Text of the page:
First things first I need to say a massive thank you to Michael Douglas publishing, for accepting my request to review this book on NetGalley, and NetGalley for the service that they provide.
When I saw ‘What She Left’ described as “the years most haunting and unforgettable debut” and saw it likened to ‘Gone Girl’ by Gillian Flynn, a novel I’ve been highly anticipating reading, I knew I couldn’t resist getting my hands on a copy and reading it. I definitely didn’t get what I expected.
‘What She Left’ starts with the breaking news of the death of Alice Salmon, a young girl whose body was found floating in a river in Southampton. It seems like a clear cut case – she had 210mg of alcohol in her bloodstream after all – but not everything is what it seems. An anthropologist from the university that Alice attended, Professor Jeremy Cooke, decides to take it upon himself to investigate Alice’s life and the events leading up to the moment that she died, needing to find out for himself what had happened to this bright, promising spark.
The thing that really made this book stand out from the crowd was the form that it was written in – or rather, the forms. Taking place in a variety of different mediums, including Twitter messages, blog posts, emails, letters, diary entries, interviews and articles, it’s a startling but highly effective mixture of many different methods of keeping records. Professor Cooke references throughout the fact that social media gives young people an omniscient presence in every aspect of life, and it’s very cleverly conveyed when the death of Alice permeates so many different areas. This novel definitely felt more like a case file and a collation of information, rather than a story, which I thought would be something that would appeal to me more, but one of the appeals with case files and non-fiction works is the fact that you can then go and do other research and look into other aspects of the case, but with this being a completely fictional one it left me with a feeling of yearning.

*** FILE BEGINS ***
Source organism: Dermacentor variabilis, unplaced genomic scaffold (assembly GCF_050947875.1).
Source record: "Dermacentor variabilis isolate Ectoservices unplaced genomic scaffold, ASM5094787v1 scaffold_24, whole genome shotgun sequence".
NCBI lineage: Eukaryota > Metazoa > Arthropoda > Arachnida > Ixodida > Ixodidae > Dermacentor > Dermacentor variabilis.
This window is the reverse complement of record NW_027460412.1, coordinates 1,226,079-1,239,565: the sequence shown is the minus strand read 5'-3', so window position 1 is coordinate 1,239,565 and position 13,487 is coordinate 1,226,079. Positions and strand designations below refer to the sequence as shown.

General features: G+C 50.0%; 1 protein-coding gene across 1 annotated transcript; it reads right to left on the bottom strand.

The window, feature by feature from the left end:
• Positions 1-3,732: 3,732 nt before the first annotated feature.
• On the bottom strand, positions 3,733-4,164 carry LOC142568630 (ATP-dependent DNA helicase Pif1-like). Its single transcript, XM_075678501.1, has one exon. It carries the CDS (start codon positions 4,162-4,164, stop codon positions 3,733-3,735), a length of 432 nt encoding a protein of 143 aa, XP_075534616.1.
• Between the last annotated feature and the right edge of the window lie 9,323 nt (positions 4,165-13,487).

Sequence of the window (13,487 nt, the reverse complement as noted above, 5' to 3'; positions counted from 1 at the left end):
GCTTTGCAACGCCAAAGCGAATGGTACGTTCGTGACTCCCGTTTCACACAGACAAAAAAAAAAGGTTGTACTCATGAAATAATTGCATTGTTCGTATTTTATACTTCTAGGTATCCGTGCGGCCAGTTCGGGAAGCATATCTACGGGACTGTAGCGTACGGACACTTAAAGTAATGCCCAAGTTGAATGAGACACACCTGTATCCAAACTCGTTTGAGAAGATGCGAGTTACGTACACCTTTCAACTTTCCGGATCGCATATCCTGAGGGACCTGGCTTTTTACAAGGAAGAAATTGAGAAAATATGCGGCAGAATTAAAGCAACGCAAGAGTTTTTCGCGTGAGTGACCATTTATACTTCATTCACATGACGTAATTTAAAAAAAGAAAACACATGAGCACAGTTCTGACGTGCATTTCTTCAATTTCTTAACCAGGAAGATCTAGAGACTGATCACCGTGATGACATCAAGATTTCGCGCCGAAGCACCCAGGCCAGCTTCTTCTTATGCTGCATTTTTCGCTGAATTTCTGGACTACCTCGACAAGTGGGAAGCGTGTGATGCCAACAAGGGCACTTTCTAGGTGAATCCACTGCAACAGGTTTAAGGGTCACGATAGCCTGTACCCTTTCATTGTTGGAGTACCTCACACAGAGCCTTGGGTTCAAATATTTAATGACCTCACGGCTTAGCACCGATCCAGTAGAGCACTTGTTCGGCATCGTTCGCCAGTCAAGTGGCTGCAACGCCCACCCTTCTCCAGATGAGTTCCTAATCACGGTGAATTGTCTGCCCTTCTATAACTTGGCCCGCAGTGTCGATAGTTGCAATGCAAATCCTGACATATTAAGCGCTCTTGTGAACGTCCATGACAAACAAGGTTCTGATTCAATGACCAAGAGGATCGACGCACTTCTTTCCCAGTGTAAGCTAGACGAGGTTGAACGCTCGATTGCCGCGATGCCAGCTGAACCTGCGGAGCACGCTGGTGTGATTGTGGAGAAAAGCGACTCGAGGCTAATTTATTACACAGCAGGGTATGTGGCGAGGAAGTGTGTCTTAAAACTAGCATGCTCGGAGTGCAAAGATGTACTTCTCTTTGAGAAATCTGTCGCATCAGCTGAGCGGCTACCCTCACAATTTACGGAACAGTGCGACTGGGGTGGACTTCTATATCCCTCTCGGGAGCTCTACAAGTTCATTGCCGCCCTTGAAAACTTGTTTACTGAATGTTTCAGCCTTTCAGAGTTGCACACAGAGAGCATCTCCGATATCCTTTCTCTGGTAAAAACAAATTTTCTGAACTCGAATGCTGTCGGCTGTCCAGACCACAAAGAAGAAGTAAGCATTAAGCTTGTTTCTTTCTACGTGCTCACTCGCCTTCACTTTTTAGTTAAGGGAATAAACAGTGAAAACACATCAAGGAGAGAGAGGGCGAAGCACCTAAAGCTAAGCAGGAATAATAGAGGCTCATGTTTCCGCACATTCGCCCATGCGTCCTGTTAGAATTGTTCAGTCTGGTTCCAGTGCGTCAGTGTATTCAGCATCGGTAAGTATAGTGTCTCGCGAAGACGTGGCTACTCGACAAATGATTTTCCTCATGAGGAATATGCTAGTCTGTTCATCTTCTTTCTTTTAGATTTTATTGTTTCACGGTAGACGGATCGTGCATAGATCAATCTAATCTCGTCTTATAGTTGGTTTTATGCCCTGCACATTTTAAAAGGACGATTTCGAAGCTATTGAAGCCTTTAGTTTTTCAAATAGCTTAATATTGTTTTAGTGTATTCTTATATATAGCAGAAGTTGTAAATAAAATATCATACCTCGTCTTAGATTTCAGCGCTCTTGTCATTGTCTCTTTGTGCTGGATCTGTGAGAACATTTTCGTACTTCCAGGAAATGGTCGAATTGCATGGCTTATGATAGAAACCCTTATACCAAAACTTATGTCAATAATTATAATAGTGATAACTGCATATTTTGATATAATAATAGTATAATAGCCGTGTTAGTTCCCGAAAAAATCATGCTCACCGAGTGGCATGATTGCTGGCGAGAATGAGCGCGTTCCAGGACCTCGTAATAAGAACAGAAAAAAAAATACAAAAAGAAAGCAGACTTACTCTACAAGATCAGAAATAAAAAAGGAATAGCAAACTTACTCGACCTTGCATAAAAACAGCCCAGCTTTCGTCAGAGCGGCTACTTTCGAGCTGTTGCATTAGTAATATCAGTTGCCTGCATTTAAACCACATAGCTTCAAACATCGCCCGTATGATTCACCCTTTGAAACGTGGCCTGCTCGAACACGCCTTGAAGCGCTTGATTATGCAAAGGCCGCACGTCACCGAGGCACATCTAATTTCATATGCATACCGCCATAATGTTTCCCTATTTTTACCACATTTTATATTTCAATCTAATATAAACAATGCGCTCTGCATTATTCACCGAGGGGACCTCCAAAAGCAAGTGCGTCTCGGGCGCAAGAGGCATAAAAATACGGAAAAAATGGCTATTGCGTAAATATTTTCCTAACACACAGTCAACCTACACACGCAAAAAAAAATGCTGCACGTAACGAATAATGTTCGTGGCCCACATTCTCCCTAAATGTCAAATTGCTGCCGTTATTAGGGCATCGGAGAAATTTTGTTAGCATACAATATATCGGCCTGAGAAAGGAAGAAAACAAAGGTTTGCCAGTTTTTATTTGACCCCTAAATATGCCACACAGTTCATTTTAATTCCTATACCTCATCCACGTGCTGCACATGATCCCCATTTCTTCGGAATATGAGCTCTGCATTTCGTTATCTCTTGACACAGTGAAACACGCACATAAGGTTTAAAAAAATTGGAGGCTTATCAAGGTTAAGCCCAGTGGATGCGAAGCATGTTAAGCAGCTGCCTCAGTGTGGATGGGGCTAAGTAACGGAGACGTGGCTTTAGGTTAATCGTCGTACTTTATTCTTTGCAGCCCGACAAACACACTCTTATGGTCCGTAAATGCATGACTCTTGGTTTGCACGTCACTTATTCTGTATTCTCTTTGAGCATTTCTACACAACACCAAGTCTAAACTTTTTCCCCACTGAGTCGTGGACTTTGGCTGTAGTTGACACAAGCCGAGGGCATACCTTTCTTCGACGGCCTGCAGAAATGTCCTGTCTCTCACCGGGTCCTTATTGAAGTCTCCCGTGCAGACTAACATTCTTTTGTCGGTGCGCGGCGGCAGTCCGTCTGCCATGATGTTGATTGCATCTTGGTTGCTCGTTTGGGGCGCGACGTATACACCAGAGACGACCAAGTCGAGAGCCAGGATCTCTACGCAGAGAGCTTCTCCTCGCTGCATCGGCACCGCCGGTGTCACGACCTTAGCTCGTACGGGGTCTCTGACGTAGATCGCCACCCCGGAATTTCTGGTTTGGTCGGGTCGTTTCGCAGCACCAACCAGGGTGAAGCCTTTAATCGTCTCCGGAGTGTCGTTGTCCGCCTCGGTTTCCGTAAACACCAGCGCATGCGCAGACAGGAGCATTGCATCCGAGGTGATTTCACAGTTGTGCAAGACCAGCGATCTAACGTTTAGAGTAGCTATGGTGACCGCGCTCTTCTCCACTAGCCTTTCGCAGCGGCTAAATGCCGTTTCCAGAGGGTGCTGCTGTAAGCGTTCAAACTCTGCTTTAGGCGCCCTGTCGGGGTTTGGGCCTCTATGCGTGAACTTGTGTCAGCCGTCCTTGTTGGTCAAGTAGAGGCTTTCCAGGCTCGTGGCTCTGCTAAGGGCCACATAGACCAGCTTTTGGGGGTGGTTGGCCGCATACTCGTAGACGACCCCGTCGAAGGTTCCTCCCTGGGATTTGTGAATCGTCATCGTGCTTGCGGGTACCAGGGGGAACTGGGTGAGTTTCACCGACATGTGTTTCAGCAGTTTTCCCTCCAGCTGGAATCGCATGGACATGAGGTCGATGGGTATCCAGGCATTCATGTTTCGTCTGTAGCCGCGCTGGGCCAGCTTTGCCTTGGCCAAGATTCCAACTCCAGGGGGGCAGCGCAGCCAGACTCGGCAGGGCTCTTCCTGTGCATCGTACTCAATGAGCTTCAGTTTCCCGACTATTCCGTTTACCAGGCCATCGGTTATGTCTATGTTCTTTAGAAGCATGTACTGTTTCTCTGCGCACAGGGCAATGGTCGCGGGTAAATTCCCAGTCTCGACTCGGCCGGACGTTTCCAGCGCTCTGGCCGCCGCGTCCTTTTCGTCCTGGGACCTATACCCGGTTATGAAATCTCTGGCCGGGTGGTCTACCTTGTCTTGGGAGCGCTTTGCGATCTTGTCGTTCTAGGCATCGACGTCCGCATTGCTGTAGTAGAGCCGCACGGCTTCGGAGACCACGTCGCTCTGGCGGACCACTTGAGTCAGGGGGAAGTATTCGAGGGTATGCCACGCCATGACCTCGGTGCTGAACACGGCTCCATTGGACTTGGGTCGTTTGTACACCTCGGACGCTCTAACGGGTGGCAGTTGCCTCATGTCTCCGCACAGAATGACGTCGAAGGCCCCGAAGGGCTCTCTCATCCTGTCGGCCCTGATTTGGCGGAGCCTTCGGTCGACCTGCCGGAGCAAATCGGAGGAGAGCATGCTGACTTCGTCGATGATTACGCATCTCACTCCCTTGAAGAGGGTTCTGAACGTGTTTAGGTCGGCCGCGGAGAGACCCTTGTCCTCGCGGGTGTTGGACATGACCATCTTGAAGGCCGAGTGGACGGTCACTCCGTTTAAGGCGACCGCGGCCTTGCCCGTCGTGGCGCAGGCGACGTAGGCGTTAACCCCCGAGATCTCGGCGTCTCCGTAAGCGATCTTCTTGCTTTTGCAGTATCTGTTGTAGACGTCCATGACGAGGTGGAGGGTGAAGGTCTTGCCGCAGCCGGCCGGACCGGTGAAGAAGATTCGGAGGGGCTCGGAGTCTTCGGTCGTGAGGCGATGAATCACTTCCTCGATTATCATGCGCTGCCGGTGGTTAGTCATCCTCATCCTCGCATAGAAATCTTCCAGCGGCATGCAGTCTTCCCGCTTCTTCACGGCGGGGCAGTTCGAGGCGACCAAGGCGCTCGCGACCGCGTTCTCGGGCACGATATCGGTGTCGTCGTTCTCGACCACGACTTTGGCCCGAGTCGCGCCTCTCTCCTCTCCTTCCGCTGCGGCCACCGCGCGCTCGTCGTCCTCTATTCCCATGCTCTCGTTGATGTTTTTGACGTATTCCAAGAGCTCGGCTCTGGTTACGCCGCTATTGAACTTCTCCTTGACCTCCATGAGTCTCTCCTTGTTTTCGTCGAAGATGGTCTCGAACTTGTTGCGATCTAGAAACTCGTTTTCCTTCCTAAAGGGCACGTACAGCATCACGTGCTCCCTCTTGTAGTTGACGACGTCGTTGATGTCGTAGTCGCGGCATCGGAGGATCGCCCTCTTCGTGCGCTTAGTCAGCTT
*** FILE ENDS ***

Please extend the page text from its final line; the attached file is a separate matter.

I will be honest and say that some bits of the novel did completely throw me. A lot of the early entries are referred back to repeatedly towards the middle and end of the novel, meaning that throughout the first half of the book you receive a lot of loose ends that you don’t really know what to do with. Eventually, everything will get wrapped up and pulled together nicely, but it takes a lot of perseverance through the beginning of the novel to really start getting any of the answers you’ll be wanting to find out.
I’m not going to go too much into the plot twists or the characters in this novel, because I really do think this is one that it’s better to discover on your own – I saw a lot of the little reveals coming, but some of them might shock other readers, it could just be that I was being overly perceptive or increasingly paranoid throughout, leaving me questioning and re-questioning every bit of information we encountered. Similarly, a lot of the characters will have changed a lot from your first perceptions by the end of the novel, so I won’t go too deeply into that either – this is definitely a case of the less said the better.
However, even though I did really enjoy the mystery, thriller aspect, I still felt confused and emotionally detached from the novel at multiple points throughout due to the writing style and the constant shifting of the form, so I can’t really rate this one too highly. I have a feeling if I read this book again in a few months, with prior knowledge of what happened when, I’ll pick up on a lot more things and feel a lot more for the characters, but at this moment in time that’s not happening. I definitely felt a kind of kinship with Alice – her troubled teenage diary entries will ring true with most every reader – and Professor Cooke had a very distinct voice with his academia littered vocabulary, but other than those two the rest of the characters seemed disposable. I was focusing a heck of a lot of my reading energy on keeping the timelines and the information reveals straight in my head, so as I said this might change on second reading, but at the time I feel no connection at all to this story, which is a shame.
If you enjoy mystery novels, this one is definitely that! But if a constant change of voice and style will throw you off, you might want to go and try a different book.